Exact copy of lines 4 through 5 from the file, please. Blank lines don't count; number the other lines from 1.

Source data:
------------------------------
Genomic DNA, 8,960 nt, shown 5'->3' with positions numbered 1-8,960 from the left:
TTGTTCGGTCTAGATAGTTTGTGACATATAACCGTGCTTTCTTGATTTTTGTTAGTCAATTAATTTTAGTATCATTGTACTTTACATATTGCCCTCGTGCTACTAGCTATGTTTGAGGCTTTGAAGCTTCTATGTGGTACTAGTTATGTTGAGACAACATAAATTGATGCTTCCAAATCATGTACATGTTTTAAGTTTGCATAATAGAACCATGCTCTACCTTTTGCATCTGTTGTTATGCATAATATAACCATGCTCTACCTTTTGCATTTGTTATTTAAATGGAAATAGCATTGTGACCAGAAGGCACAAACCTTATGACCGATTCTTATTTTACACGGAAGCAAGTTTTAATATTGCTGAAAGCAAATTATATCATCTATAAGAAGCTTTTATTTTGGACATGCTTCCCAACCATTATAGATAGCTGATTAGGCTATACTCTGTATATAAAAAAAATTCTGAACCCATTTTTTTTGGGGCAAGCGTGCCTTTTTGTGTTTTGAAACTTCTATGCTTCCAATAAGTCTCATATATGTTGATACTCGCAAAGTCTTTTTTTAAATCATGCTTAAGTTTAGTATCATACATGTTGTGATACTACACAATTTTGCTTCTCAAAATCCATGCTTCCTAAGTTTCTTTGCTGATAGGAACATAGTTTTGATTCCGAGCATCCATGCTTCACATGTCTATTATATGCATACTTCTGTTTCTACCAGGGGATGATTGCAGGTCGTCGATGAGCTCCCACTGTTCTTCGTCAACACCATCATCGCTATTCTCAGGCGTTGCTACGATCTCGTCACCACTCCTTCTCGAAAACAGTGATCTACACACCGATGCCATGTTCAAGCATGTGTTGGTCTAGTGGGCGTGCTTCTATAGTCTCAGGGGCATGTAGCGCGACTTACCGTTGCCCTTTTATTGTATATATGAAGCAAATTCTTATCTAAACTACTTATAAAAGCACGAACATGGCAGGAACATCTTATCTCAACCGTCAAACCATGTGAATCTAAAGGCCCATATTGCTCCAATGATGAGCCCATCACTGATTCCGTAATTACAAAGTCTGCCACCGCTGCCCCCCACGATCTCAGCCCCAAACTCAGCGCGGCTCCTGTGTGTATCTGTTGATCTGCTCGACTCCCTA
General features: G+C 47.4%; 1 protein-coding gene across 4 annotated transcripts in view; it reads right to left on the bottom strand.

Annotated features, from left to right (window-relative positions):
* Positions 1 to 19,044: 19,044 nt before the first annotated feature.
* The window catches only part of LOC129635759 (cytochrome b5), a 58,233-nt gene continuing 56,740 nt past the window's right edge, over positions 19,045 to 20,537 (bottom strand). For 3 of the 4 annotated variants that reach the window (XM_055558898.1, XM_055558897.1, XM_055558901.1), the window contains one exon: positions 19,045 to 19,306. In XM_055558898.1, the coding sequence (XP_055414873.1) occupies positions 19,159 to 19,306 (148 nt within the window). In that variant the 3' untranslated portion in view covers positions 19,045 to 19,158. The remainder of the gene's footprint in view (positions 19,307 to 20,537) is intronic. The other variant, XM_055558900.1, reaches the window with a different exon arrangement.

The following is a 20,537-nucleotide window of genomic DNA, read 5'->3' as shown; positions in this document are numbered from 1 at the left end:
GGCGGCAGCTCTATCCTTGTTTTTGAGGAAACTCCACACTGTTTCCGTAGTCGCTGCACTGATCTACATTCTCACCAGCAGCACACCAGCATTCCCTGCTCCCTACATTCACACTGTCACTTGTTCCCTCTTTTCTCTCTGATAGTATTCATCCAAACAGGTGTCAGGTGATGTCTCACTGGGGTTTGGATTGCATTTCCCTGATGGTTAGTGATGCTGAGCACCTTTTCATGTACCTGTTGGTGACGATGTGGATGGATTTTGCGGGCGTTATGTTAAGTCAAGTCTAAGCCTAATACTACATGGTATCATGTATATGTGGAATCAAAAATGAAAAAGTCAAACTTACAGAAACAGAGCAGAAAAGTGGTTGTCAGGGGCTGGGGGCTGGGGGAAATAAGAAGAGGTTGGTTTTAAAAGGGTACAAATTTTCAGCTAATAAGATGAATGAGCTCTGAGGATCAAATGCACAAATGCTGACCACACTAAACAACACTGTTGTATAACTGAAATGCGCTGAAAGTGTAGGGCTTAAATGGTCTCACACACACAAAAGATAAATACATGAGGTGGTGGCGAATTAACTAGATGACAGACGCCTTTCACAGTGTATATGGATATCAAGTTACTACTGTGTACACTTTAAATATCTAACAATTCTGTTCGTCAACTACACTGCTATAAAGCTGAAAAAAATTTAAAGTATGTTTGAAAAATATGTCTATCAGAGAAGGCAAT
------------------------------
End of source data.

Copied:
Annotated features, from left to right (window-relative positions):
* Positions 1 to 19,044: 19,044 nt before the first annotated feature.